As scientists we are trained to read papers and absorb numerical evidence, but, strangely, there is also a duty to disregard data as we approach individual patients. The mystery of numbers when applied to medicine is one on which a statistician can shed more light that me. In ‘Where is the Individual in Statistics?’, Linda Tickle-Degnen dwells on standard deviations and how to discern individual variability in large analyses. Fascinatingly, she quotes Stephen J Gould (the famous paleantologist and science communicator) who was diagnosed with abdominal mesothelioma in 1982:

‘I am not a measure of central tendency, either mean or median. I am one single human being with mesothelioma, and I want a best assessment of my own chances—for I have personal decisions to make, and my business cannot be dictated by abstract averages. I need to place myself in the most probable region of the variation based upon particulars of my own case; I must not simply assume that my personal fate will correspond to some measure of central tendency.’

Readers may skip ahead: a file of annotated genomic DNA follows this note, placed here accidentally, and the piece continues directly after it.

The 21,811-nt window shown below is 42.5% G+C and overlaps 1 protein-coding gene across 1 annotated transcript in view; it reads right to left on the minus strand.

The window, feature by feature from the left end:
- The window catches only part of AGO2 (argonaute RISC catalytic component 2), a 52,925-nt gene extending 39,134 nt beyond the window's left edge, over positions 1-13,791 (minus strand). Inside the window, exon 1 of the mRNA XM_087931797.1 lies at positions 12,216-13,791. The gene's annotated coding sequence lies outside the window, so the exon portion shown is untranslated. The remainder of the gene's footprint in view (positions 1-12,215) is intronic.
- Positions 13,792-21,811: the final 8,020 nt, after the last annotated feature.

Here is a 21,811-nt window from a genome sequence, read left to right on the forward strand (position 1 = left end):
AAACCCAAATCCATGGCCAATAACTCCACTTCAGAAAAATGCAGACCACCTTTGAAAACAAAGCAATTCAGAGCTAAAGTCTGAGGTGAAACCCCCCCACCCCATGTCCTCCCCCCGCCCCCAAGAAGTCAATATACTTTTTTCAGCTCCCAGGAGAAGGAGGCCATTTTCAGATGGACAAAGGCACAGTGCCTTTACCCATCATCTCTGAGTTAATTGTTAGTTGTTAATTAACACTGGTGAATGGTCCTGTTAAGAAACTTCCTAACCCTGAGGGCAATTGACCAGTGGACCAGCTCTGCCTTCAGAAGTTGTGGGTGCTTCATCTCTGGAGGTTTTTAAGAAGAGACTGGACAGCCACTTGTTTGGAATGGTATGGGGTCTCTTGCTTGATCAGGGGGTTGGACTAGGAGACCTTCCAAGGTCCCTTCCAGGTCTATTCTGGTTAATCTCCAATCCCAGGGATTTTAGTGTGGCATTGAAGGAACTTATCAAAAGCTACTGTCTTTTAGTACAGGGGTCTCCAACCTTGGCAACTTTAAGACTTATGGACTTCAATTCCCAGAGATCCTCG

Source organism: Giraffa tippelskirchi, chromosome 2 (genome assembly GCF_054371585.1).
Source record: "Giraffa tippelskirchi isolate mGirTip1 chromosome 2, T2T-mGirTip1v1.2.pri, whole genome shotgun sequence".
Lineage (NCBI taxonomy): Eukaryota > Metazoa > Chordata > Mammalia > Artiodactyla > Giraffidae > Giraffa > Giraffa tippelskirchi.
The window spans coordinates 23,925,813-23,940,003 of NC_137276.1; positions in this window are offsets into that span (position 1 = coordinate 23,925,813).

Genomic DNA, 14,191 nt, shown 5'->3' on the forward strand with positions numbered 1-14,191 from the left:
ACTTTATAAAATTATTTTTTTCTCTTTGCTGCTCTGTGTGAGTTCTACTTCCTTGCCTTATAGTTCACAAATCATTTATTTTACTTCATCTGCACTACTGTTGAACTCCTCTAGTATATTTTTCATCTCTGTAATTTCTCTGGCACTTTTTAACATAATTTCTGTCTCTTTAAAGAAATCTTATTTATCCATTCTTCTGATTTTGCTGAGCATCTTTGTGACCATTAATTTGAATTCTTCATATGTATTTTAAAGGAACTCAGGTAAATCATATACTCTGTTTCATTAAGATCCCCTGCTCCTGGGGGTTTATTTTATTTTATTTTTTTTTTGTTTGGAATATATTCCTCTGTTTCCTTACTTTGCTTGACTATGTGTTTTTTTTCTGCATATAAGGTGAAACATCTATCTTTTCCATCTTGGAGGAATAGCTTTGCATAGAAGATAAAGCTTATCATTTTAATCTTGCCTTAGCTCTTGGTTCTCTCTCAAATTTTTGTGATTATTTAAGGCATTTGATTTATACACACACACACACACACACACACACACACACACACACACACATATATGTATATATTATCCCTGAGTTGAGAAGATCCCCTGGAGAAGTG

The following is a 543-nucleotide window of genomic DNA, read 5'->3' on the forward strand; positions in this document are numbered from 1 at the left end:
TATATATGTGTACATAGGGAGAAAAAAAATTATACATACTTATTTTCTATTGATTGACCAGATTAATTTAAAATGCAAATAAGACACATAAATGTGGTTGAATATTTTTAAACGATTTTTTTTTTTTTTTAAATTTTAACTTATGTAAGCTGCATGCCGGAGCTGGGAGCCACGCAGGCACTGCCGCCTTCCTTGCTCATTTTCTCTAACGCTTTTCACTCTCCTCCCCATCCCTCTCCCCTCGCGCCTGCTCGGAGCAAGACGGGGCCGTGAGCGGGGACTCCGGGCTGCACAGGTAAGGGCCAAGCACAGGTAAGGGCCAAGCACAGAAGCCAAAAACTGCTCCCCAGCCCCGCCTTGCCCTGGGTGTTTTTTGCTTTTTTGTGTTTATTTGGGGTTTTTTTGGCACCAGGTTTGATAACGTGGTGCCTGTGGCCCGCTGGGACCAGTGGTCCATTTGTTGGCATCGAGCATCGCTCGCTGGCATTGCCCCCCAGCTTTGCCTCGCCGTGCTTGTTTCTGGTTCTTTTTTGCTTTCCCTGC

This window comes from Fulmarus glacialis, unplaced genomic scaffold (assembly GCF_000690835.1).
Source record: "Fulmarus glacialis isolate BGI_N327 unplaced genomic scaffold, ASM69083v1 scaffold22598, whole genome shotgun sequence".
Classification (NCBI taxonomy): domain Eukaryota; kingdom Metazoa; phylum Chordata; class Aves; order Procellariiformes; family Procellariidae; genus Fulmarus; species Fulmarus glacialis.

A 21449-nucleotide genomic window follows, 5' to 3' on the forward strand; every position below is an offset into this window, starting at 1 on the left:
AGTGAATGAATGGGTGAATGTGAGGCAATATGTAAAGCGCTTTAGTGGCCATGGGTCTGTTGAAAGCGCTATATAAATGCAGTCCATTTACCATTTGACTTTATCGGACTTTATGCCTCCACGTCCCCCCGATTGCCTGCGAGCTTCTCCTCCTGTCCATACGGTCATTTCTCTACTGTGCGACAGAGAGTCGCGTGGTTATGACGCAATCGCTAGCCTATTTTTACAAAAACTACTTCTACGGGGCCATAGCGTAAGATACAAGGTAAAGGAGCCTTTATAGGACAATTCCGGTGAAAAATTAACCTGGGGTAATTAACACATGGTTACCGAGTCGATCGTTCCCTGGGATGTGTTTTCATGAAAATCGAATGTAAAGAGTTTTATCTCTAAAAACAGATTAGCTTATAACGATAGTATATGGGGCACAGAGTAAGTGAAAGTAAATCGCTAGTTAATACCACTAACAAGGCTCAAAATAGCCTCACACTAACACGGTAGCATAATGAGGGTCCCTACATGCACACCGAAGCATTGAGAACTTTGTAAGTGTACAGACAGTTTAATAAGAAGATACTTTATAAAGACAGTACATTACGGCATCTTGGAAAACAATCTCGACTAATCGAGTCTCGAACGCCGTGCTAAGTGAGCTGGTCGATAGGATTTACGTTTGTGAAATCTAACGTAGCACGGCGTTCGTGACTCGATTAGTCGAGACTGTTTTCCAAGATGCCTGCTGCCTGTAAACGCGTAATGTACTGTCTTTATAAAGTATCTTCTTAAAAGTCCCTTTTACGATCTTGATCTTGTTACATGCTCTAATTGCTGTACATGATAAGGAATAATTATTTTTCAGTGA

In 2003 Gawain Shelford, a doctor, wrote about his own relationship with statistics (BMJ – £) after being diagnosed with rectal cancer at the age of 39. He wrote in bold italics,

‘The information that I want is not that 1 in 10 patients will benefit, but whether I am that one…’

and asked if we,

haven’t all been bamboozled into believing that statistics and evidence are really relevant in our care of the individual patient. We repeatedly advise patients as to the best treatments for their illness, or for preventing illness, without pointing out that we have no true idea as to whether the treatment will in fact benefit them as an individual.’